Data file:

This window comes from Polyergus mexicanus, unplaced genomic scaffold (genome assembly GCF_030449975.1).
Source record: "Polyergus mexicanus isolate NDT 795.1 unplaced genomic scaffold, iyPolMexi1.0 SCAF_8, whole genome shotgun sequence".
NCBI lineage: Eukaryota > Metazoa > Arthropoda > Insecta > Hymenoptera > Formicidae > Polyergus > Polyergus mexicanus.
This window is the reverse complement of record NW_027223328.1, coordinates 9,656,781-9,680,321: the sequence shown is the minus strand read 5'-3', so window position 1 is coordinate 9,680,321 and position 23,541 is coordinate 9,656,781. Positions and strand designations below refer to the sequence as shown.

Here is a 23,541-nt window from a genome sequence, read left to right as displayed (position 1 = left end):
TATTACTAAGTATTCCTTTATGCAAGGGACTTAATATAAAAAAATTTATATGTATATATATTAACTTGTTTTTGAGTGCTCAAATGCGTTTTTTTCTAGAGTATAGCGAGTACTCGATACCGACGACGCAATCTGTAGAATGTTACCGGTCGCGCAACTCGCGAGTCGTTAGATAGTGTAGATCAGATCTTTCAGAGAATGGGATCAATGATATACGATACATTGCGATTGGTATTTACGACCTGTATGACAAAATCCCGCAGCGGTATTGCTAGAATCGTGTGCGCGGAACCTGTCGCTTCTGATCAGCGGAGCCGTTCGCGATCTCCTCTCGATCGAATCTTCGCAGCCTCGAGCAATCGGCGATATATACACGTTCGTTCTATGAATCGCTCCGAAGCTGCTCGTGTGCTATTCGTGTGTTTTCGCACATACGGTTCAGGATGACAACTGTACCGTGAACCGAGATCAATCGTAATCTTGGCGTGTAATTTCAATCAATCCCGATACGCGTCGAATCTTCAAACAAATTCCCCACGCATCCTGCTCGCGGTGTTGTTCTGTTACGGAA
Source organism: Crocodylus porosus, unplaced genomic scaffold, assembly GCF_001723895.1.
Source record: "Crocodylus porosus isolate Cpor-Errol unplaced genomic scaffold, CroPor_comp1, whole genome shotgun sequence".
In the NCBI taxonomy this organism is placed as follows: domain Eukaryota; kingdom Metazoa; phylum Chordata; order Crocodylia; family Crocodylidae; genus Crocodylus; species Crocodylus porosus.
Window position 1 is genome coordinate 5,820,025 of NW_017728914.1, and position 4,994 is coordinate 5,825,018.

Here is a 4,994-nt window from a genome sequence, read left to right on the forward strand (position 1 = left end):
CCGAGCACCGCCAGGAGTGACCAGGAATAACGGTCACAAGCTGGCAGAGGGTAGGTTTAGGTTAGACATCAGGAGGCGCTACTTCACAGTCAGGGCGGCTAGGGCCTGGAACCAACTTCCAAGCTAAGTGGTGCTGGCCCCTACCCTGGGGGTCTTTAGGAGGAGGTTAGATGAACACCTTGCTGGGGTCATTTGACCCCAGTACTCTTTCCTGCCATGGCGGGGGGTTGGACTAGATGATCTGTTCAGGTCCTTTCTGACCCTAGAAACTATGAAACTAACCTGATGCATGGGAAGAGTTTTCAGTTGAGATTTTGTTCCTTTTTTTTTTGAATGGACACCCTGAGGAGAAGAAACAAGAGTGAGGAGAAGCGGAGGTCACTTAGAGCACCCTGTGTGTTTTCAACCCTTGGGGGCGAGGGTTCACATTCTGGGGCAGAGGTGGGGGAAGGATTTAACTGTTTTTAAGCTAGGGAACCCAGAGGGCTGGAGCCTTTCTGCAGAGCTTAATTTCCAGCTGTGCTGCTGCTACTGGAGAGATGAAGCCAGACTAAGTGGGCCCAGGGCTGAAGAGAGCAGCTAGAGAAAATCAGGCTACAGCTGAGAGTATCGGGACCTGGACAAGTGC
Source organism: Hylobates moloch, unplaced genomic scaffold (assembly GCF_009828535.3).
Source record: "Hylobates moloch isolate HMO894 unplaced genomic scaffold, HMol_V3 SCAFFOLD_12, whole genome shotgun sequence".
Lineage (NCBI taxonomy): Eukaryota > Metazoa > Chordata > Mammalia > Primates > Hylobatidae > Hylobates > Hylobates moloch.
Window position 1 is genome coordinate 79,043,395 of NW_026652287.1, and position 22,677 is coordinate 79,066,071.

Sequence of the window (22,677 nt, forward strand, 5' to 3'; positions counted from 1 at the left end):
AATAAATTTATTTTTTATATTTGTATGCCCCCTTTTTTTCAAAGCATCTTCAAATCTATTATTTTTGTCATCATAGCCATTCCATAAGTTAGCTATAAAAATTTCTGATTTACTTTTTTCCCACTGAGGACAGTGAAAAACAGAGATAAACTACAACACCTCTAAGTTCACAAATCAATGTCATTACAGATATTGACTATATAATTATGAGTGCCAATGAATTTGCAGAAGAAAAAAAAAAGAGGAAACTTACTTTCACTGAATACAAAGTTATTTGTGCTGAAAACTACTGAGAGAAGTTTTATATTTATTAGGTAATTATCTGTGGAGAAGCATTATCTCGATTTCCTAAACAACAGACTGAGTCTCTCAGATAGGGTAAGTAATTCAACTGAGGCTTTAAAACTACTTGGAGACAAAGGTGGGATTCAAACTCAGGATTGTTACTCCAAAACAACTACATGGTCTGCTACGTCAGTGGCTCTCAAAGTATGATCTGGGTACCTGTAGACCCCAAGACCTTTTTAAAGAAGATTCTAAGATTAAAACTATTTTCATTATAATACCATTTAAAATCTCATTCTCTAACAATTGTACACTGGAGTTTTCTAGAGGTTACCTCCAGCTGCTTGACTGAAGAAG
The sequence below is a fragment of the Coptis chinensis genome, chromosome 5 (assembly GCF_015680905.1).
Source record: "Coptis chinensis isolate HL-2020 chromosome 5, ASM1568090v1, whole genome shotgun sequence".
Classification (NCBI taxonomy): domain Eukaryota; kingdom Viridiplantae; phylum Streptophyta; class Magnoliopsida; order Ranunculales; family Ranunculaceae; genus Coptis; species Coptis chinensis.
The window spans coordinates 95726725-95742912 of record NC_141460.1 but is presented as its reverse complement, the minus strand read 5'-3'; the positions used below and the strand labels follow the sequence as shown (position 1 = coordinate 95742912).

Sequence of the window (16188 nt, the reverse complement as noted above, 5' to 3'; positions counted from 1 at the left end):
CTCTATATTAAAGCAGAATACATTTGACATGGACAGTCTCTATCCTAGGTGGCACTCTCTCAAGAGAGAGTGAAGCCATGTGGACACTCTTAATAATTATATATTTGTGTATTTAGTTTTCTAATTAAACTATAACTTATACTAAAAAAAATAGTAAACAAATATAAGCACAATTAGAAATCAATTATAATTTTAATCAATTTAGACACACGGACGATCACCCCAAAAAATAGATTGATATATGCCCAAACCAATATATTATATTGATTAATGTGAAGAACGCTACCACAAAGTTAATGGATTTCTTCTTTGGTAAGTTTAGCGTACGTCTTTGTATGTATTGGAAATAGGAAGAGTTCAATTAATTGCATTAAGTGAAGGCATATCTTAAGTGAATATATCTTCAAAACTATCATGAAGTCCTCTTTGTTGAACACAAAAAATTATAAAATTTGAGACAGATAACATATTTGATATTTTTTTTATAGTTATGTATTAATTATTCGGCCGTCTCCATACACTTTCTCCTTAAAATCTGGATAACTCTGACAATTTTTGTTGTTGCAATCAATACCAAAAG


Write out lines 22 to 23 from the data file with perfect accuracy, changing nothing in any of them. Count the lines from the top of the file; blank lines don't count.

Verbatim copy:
The window spans coordinates 95726725-95742912 of record NC_141460.1 but is presented as its reverse complement, the minus strand read 5'-3'; the positions used below and the strand labels follow the sequence as shown (position 1 = coordinate 95742912).

Sequence of the window (16188 nt, the reverse complement as noted above, 5' to 3'; positions counted from 1 at the left end):